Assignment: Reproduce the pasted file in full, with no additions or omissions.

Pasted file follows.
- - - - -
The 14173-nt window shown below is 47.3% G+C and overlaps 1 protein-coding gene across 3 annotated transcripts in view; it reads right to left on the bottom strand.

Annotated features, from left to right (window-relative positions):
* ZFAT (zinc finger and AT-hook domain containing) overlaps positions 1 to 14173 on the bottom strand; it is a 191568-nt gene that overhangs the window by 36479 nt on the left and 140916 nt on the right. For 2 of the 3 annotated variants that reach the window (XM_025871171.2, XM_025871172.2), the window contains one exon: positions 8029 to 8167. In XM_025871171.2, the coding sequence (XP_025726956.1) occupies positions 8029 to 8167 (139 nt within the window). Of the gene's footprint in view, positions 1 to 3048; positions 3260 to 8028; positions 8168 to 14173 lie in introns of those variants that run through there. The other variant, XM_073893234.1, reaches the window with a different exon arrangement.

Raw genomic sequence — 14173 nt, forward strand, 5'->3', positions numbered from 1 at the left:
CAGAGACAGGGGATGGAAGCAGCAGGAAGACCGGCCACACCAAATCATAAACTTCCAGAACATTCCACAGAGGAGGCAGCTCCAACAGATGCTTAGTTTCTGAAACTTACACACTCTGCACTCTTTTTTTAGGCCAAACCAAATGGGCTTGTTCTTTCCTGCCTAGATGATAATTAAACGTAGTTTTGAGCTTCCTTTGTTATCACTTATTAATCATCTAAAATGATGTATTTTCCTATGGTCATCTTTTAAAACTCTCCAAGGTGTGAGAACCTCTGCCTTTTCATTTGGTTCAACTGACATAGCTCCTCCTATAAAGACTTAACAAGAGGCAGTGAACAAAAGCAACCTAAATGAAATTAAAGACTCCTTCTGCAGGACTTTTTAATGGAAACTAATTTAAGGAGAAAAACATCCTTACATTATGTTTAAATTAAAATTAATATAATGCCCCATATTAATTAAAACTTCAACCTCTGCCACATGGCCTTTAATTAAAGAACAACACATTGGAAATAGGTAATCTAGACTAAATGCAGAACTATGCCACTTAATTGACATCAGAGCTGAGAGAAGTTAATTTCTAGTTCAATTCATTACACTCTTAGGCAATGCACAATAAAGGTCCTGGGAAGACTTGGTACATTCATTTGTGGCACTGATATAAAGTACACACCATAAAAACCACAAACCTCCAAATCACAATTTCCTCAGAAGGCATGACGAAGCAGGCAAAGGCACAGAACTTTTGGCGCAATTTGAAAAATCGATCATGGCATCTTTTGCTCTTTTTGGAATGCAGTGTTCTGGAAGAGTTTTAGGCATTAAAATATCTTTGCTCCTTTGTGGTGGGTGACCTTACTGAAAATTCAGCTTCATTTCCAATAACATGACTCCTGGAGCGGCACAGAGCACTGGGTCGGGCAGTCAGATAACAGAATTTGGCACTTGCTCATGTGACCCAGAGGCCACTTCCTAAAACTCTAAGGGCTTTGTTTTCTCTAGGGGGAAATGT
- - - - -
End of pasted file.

The 14173-nt window shown below is 47.3% G+C and overlaps 1 protein-coding gene across 3 annotated transcripts in view; it reads right to left on the bottom strand.

Annotated features, from left to right (window-relative positions):
* ZFAT (zinc finger and AT-hook domain containing) overlaps positions 1 to 14173 on the bottom strand; it is a 191568-nt gene that overhangs the window by 36479 nt on the left and 140916 nt on the right. For 2 of the 3 annotated variants that reach the window (XM_025871171.2, XM_025871172.2), the window contains one exon: positions 8029 to 8167. In XM_025871171.2, the coding sequence (XP_025726956.1) occupies positions 8029 to 8167 (139 nt within the window). Of the gene's footprint in view, positions 1 to 3048; positions 3260 to 8028; positions 8168 to 14173 lie in introns of those variants that run through there. The other variant, XM_073893234.1, reaches the window with a different exon arrangement.

Raw genomic sequence — 14173 nt, forward strand, 5'->3', positions numbered from 1 at the left:
CAGAGACAGGGGATGGAAGCAGCAGGAAGACCGGCCACACCAAATCATAAACTTCCAGAACATTCCACAGAGGAGGCAGCTCCAACAGATGCTTAGTTTCTGAAACTTACACACTCTGCACTCTTTTTTTAGGCCAAACCAAATGGGCTTGTTCTTTCCTGCCTAGATGATAATTAAACGTAGTTTTGAGCTTCCTTTGTTATCACTTATTAATCATCTAAAATGATGTATTTTCCTATGGTCATCTTTTAAAACTCTCCAAGGTGTGAGAACCTCTGCCTTTTCATTTGGTTCAACTGACATAGCTCCTCCTATAAAGACTTAACAAGAGGCAGTGAACAAAAGCAACCTAAATGAAATTAAAGACTCCTTCTGCAGGACTTTTTAATGGAAACTAATTTAAGGAGAAAAACATCCTTACATTATGTTTAAATTAAAATTAATATAATGCCCCATATTAATTAAAACTTCAACCTCTGCCACATGGCCTTTAATTAAAGAACAACACATTGGAAATAGGTAATCTAGACTAAATGCAGAACTATGCCACTTAATTGACATCAGAGCTGAGAGAAGTTAATTTCTAGTTCAATTCATTACACTCTTAGGCAATGCACAATAAAGGTCCTGGGAAGACTTGGTACATTCATTTGTGGCACTGATATAAAGTACACACCATAAAAACCACAAACCTCCAAATCACAATTTCCTCAGAAGGCATGACGAAGCAGGCAAAGGCACAGAACTTTTGGCGCAATTTGAAAAATCGATCATGGCATCTTTTGCTCTTTTTGGAATGCAGTGTTCTGGAAGAGTTTTAGGCATTAAAATATCTTTGCTCCTTTGTGGTGGGTGACCTTACTGAAAATTCAGCTTCATTTCCAATAACATGACTCCTGGAGCGGCACAGAGCACTGGGTCGGGCAGTCAGATAACAGAATTTGGCACTTGCTCATGTGACCCAGAGGCCACTTCCTAAAACTCTAAGGGCTTTGTTTTCTCTAGGGGGAAATGT